In Saturn's case, there's several different accounts of the length of a day that vary by about 10 minutes. Some are based on the rotation of the cloud bands, which due to viscosity move approximately at the speed of the bulk of the planet. One that was thought to be pretty solid was a periodic radio wave that emanates from Saturn, but this too was found to vary, as it appears to be caused by the movement of a layer of plasma inside Saturn.

Still, that margin of error is only about 2-3%

http://en.wikipedia.org/wiki/Saturn#Orbit_and_rotation
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08-15-08, 04:22 AM   #9
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 Originally Posted by AllenG Musta have gone to Emory.
Georgia Tech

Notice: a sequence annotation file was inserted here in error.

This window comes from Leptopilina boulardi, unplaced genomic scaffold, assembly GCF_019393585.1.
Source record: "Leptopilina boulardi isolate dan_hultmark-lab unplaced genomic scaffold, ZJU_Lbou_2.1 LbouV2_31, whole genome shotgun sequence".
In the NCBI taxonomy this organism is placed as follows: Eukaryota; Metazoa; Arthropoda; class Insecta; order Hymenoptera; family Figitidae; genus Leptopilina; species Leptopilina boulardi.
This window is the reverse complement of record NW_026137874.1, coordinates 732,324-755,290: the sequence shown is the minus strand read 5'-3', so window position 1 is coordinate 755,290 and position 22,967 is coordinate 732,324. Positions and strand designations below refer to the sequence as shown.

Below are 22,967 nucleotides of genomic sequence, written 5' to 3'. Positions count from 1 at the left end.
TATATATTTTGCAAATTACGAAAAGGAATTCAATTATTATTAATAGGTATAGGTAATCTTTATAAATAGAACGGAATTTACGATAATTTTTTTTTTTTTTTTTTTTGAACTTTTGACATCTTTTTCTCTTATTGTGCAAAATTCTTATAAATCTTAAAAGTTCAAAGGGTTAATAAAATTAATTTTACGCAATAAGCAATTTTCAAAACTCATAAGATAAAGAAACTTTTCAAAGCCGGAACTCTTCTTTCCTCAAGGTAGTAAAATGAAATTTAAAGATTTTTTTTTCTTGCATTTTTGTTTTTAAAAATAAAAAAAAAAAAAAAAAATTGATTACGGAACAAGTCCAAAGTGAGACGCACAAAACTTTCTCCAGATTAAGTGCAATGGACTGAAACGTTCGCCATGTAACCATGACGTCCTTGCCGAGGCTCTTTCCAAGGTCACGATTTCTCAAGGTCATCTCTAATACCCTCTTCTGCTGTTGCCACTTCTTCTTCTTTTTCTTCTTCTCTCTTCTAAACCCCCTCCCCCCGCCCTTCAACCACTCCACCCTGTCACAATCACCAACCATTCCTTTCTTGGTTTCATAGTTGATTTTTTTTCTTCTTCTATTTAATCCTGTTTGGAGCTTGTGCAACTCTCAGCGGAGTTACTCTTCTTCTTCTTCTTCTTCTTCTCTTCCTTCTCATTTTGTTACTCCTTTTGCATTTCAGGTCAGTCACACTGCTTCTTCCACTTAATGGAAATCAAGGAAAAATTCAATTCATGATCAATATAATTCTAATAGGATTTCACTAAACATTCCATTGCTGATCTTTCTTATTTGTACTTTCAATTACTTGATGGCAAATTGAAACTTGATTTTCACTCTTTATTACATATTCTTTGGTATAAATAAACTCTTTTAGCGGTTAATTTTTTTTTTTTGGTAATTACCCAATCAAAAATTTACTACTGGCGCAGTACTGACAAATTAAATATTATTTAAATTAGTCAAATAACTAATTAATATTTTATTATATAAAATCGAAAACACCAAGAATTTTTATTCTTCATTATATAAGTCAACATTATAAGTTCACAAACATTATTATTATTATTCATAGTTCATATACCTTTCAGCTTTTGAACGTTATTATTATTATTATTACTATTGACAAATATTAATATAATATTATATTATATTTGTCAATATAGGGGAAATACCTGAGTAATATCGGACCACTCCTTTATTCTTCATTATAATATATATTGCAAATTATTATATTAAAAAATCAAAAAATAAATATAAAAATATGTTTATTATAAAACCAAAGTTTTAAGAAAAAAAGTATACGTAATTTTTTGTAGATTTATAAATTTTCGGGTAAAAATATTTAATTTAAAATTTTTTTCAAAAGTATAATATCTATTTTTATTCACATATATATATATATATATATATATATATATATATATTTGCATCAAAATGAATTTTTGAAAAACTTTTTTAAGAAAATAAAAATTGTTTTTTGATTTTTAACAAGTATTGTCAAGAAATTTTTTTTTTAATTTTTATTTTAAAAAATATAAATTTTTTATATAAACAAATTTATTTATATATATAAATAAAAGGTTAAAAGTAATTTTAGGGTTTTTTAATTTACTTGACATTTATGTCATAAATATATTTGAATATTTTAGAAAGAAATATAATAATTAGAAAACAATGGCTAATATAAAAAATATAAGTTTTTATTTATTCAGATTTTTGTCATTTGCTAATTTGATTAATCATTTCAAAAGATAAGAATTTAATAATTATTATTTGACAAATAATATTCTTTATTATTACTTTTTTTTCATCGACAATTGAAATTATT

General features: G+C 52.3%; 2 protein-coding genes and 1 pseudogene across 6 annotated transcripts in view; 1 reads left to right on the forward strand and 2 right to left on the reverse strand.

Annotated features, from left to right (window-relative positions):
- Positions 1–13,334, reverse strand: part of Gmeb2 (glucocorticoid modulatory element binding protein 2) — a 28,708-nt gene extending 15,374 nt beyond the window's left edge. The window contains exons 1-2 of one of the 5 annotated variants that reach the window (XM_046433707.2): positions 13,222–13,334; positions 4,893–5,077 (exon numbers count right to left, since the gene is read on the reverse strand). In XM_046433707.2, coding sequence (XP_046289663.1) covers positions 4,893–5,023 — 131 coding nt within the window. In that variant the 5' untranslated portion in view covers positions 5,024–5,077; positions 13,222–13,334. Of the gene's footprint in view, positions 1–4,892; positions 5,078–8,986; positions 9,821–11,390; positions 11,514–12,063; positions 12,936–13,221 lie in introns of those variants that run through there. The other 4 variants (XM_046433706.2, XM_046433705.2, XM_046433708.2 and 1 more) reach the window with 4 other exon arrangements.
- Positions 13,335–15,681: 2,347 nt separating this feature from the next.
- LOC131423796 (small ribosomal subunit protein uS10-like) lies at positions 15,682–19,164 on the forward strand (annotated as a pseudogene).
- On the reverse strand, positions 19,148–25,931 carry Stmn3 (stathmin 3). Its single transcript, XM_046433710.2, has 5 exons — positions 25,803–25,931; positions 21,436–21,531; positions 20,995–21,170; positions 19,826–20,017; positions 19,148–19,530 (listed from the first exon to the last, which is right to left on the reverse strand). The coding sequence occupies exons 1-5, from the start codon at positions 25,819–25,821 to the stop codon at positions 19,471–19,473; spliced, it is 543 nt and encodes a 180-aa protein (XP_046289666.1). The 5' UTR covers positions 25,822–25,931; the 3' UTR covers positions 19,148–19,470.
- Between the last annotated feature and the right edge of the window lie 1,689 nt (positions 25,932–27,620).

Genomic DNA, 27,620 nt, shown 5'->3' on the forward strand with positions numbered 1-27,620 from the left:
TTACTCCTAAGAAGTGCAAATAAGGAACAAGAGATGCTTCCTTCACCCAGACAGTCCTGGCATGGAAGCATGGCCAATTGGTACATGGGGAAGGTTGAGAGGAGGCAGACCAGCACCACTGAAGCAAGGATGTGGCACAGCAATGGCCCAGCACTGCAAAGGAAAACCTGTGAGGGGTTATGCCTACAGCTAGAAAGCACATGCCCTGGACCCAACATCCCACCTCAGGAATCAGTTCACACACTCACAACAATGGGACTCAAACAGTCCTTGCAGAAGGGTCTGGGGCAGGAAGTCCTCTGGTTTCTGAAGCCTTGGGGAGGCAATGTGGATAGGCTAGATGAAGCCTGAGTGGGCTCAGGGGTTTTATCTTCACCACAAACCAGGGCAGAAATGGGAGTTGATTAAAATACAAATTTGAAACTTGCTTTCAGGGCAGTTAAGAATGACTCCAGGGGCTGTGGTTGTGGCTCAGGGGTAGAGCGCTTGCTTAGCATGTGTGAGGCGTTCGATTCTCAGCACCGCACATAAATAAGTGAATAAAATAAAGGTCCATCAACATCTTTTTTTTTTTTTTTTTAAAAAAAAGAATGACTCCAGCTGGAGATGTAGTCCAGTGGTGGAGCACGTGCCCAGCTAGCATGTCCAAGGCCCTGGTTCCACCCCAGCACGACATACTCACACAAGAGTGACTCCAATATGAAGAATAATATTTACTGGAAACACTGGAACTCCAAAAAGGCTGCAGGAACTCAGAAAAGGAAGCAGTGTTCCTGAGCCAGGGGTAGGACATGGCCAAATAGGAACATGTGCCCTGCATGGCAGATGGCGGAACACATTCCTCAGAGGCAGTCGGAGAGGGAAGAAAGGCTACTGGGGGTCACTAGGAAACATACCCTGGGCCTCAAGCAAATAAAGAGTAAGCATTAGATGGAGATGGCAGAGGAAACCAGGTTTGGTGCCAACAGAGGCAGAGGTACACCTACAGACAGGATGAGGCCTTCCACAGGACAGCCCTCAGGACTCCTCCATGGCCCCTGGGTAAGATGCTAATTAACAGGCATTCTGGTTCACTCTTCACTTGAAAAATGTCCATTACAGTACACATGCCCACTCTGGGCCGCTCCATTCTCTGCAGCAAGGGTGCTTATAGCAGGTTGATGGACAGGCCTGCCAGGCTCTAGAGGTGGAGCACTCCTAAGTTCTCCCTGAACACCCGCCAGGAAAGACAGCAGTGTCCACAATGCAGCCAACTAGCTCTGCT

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 08-15-08, 05:25 AM #10 slvoid 2-Cyl, 1/2 HP @ 90 RPM     Join Date: Oct 2003 Location: NYC Bikes: 04' Specialized Hardrock Sport, 03' Giant OCR2 (SOLD!), 04' Litespeed Firenze, 04' Giant OCR Touring, 07' Specialized Langster Comp Posts: 15,762 Mentioned: 0 Post(s) Tagged: 0 Thread(s) Quoted: 1 Post(s) The hexagon shape's been replicated on earth in spinning fluids before. They've gotten a lot of weird shapes in it.
08-15-08, 06:45 AM   #11
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 Originally Posted by ehidle Georgia Tech
So you sell fries for a living then. Got it.
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08-15-08, 07:12 AM   #12
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 Originally Posted by ModoVincere So you sell fries for a living then. Got it.
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08-15-08, 07:15 AM   #13
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 Originally Posted by ehidle Please... *sigh*
oh...you graduated up to the burger flipper?
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08-15-08, 07:25 AM   #14